Firms must produce high-quality goods to be competitive in international markets, but how do they transition from producing low- to high-quality goods? In a new study (“Import Competition and Quality Upgrading,” forthcoming in the Review of Economics and Statistics), we focus on how tougher import competition affects firms’ decisions to upgrade the quality of their goods. Our results, which we summarize in this post, show that stiffer import competition affects quality-upgrading decisions. For firms already producing very high-quality goods, lower tariffs induce them to produce goods of even higher quality. However, for firms producing very low-quality goods, lower tariffs actually discourage quality upgrading. Ours is the first study to show a significant relationship between import competition and quality.
In 1668, Johan Palmstruch, the head of Stockholm Banco, the
precursor to the oldest central bank still operating today—the
charged and sentenced to death, according to Wikipedia and the
Liberty Street Economics features insight and analysis from New York Fed economists working at the intersection of research and policy. Launched in 2011, the blog takes its name from the Bank’s headquarters at 33 Liberty Street in Manhattan’s Financial District.
The editors are Michael Fleming, Andrew Haughwout, Thomas Klitgaard, and Asani Sarkar, all economists in the Bank’s Research Group.
Liberty Street Economics does not publish new posts during the blackout periods surrounding Federal Open Market Committee meetings.
The views expressed are those of the authors, and do not necessarily reflect the position of the New York Fed or the Federal Reserve System.
Economic Research Tracker
Liberty Street Economics is now available on the iPhone® and iPad® and can be customized by economic research topic or economist.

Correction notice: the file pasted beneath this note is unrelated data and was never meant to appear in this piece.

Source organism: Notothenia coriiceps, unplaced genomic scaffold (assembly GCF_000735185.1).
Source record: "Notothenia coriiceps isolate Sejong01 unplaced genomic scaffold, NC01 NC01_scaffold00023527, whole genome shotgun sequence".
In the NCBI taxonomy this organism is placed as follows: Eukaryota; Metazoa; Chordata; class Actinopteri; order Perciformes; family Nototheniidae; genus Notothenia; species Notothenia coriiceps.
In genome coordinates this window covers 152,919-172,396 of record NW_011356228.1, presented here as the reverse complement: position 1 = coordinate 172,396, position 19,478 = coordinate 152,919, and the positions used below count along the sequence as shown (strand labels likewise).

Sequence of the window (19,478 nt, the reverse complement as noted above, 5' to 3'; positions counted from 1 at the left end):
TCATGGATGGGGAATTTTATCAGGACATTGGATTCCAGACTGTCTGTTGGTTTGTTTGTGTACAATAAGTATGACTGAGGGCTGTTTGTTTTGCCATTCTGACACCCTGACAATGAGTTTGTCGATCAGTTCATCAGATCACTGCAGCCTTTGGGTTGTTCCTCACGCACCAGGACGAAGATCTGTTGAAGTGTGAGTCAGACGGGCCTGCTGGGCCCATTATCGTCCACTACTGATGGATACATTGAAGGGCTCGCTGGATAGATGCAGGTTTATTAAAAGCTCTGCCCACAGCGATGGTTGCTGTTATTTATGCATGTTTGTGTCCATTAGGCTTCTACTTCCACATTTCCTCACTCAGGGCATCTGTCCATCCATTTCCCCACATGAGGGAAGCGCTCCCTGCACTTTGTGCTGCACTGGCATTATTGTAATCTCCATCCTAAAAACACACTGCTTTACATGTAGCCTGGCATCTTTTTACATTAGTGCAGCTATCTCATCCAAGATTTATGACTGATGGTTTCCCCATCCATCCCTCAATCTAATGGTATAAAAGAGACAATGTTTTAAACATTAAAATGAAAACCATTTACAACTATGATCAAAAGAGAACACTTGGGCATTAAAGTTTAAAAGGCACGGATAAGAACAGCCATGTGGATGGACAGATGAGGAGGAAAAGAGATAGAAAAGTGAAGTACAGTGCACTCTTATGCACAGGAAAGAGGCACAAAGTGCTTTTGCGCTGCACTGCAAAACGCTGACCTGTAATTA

We encourage your comments and queries on our posts and will publish them (below the post) subject to the following guidelines:
Please be brief: Comments are limited to 1500 characters.
Please be quick: Comments submitted after COB on Friday will not be published until Monday morning.
Please be aware: Comments submitted shortly before or during the FOMC blackout may not be published until after the blackout.
Please be on-topic and patient: Comments are moderated and will not appear until they have been reviewed to ensure that they are substantive and clearly related to the topic of the post. We reserve the right not to post any comment, and will not post comments that are abusive, harassing, obscene, or commercial in nature. No notice will be given regarding whether a submission will or will not be posted.
The LSE editors ask authors submitting a post to the blog to confirm that they have no conflicts of interest as defined by the American Economic Association in its Disclosure Policy. If an author has sources of financial support or other interests that could be perceived as influencing the research presented in the post, we disclose that fact in a statement prepared by the author and appended to the author information at the end of the post. If the author has no such interests to disclose, no statement is provided. Note, however, that we do indicate in all cases if a data vendor or other party has a right to review a post.